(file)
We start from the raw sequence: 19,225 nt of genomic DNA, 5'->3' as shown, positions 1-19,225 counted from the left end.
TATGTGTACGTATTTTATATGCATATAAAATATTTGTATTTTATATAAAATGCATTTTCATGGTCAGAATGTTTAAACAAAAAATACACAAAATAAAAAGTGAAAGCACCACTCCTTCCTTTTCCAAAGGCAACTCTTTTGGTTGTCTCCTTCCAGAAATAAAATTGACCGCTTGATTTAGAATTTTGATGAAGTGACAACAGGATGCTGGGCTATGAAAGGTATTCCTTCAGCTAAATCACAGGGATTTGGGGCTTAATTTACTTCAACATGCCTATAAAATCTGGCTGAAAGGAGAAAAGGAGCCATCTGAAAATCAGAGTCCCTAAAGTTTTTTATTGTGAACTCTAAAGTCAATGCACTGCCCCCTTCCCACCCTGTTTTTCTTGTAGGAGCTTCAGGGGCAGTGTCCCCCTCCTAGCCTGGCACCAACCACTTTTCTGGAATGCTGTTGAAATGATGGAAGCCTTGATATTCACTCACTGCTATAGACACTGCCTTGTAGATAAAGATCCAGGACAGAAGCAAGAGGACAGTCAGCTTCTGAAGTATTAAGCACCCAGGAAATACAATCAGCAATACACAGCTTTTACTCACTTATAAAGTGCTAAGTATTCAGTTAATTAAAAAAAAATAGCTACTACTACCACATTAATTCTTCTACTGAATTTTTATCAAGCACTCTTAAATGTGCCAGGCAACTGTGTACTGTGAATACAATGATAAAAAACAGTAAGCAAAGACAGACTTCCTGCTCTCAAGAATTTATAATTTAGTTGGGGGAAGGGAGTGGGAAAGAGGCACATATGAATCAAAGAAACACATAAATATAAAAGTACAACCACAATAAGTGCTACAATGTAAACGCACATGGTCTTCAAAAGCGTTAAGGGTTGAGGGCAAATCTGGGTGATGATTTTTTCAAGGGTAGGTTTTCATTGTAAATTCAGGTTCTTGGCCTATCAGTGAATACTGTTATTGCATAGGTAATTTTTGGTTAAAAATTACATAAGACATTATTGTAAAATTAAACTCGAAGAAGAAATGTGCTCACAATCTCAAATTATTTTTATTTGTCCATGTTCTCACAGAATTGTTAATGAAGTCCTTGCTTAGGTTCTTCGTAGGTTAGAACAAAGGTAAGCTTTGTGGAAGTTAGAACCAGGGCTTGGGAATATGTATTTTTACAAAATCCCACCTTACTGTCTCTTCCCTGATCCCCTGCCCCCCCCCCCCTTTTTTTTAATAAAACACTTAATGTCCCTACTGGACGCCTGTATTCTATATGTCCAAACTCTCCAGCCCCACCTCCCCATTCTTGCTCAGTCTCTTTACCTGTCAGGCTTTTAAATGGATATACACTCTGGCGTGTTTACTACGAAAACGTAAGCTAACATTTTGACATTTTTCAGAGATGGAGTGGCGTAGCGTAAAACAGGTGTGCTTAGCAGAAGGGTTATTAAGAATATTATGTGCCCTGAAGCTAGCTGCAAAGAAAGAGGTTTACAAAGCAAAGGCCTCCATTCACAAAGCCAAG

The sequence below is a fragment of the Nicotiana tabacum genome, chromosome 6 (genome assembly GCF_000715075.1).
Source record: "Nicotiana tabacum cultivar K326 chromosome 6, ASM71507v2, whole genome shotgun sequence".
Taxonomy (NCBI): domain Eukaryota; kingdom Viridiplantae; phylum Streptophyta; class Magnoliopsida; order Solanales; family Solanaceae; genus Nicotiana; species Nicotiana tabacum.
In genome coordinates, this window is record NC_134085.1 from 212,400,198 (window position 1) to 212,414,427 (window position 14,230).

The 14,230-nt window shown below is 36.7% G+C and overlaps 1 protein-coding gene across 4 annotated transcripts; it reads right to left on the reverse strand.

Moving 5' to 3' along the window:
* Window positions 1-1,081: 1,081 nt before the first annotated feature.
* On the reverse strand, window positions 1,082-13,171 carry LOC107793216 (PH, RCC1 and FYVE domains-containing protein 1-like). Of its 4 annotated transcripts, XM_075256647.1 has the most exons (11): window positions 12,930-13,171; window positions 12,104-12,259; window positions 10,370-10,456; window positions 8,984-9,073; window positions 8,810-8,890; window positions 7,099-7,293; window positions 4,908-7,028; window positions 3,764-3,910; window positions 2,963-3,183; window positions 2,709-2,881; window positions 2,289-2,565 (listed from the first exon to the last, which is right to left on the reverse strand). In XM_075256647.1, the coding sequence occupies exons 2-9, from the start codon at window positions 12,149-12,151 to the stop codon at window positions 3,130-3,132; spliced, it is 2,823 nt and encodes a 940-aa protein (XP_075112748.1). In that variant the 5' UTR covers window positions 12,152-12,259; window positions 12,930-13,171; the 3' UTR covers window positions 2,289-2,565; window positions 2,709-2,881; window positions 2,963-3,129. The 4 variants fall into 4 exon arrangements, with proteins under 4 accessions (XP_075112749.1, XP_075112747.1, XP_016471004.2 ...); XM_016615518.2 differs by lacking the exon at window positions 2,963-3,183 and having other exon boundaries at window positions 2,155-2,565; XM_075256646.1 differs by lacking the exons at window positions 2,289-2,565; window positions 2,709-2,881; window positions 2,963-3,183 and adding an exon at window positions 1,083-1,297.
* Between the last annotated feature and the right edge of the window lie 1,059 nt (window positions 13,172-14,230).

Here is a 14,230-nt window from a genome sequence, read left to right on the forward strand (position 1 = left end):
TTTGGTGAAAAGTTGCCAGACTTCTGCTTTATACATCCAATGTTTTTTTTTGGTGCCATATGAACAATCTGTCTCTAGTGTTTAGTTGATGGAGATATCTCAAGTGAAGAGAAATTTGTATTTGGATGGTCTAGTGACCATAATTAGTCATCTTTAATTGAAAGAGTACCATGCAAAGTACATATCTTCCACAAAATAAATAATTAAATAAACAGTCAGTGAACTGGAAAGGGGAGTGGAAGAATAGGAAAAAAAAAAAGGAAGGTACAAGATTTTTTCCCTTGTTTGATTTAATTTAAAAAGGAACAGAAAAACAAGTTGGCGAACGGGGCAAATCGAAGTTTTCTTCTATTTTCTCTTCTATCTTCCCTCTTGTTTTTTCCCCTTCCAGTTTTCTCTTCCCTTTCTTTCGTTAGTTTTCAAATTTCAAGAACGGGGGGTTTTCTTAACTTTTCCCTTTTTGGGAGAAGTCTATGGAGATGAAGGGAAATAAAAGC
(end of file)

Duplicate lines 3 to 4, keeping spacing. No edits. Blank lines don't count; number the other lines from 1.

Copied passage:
The sequence below is a fragment of the Nicotiana tabacum genome, chromosome 6 (genome assembly GCF_000715075.1).
Source record: "Nicotiana tabacum cultivar K326 chromosome 6, ASM71507v2, whole genome shotgun sequence".